Former employee sued over Twitter followers
A former employee of phonedog is being sued due to his reluctance to hand over Twitter account details to his ex-employer. Noah Kravitz was employed to tweet for phonedog, but later changed his username when he left.
This means that Kravitz regained the 17,000 followers that he acquired whilst being under contract of the mobile news providers. So, where do you sit in this argument? Who owns the follower count – the employee (who does all the work) or the employer (who funds the task)?
Surely, the company owns the account?! I can’t even think of one solid reason as to how Kravitz can claim that he should retain his follow account even if he moves to a different company. Is it an ego thing? Possibly. I’ve encountered many faceless Twitterers in my time, who find it a lot more comfortable to rant and rave behind the comfort of a computer screen, but are uncomfortable when faced with a ‘real life’ confrontation. One of my Twitter pet-peeves, if I’m honest.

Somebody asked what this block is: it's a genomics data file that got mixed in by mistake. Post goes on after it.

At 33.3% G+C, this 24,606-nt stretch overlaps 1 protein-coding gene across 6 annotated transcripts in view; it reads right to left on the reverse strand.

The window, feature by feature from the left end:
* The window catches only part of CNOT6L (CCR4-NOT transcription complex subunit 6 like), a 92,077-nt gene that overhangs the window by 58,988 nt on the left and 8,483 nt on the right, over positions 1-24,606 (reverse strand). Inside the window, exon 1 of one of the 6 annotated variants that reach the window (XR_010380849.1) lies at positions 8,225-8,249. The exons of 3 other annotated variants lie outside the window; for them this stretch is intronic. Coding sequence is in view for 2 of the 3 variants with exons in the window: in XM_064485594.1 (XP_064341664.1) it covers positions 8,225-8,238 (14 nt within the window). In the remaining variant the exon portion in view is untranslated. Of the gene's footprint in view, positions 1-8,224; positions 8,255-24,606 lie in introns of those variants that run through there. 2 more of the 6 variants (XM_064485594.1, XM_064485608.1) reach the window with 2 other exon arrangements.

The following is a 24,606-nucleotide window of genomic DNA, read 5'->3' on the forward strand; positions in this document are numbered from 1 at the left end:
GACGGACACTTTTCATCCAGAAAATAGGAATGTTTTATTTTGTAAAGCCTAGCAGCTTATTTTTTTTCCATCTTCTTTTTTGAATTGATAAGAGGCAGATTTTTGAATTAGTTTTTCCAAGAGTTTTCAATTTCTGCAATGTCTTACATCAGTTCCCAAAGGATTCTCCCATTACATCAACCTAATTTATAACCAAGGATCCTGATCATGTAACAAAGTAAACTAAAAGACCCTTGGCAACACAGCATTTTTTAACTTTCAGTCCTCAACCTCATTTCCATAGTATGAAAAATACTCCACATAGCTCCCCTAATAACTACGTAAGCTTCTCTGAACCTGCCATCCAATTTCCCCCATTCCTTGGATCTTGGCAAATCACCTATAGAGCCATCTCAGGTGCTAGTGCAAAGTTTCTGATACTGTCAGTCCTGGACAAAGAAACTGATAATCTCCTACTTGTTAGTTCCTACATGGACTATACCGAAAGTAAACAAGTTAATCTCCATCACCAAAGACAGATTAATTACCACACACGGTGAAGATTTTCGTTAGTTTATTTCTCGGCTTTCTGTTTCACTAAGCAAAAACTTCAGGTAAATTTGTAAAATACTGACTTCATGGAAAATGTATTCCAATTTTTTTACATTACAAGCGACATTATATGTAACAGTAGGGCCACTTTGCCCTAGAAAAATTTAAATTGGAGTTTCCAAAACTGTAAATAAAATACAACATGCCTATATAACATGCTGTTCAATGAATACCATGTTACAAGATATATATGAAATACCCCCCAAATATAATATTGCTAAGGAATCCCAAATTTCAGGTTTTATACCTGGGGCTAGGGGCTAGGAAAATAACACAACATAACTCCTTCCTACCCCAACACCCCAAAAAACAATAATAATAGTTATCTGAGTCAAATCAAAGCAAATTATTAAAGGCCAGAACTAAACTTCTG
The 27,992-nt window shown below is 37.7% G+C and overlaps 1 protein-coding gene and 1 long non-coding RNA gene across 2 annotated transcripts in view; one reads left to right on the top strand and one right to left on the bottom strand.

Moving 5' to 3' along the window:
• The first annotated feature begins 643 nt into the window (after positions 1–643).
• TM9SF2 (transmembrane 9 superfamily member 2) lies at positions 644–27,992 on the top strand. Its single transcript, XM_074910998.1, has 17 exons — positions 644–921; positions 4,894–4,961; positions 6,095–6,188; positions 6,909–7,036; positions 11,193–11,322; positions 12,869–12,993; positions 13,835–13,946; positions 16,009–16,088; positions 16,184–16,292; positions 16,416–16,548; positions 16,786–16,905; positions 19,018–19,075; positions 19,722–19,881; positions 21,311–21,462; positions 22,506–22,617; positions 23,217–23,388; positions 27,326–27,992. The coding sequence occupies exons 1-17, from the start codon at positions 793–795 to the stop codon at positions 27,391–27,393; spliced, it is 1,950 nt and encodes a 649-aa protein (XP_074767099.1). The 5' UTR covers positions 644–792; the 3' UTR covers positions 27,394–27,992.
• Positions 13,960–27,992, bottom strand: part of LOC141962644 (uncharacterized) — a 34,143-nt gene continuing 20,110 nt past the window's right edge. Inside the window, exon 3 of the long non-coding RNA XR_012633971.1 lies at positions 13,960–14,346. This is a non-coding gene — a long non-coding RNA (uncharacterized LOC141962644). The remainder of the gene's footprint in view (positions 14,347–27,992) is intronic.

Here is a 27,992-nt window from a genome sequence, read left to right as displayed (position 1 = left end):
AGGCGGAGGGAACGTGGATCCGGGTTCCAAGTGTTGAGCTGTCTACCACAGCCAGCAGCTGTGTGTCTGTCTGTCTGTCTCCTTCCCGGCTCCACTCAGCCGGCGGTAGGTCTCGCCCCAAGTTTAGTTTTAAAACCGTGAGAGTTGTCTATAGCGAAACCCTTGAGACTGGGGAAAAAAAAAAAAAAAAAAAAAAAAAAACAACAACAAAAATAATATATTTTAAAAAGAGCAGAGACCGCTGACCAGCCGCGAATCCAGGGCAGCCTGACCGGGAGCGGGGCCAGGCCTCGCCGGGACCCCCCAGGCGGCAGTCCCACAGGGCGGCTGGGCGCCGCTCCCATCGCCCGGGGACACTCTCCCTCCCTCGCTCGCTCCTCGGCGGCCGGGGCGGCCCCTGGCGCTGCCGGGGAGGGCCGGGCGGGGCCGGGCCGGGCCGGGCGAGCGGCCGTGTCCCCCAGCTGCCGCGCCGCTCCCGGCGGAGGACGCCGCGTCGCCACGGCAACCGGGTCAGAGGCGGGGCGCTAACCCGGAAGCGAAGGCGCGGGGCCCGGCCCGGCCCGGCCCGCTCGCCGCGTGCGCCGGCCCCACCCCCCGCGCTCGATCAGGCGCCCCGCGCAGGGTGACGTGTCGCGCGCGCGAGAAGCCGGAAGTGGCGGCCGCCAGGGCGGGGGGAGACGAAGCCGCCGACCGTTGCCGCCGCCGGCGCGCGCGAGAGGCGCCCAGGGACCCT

phonedog is now seeking damages of £1.60 per user, per month, which works out at a total of 370,000 US dollars. I can’t see how he can have any argument justifying his ‘stealing’ of followers from what was an asset setup in the name of the company. Mr Kravitz said that he entered into a verbal contract with the company that said he could keep the Twitter account providing he ‘tweets about the company time to time’ – something he should clearly have got in writing if he was that keen to keep his account going.
Mr Kravitz, no doubt, is the brains and driver behind the account, however he should have established with phonedog what was owned by him and what was owned by the company. If you’re conducting a task in work hours, I can’t see how results are then accredited to the employee? He may have thought he was doing all the work, which I’m sure he was – but unfortunately, that is business.
Why didn’t he – if he was the voice of the account – just set up a new Twitter account and inform followers that he was moving to a new one? He could easily have migrated his follower account across. Yes, he may have lost a few thousand – probably two thousand odd spam accounts with ‘Candy’ in the name somewhere!
Where do you stand on the issue? Who should own the account and followers?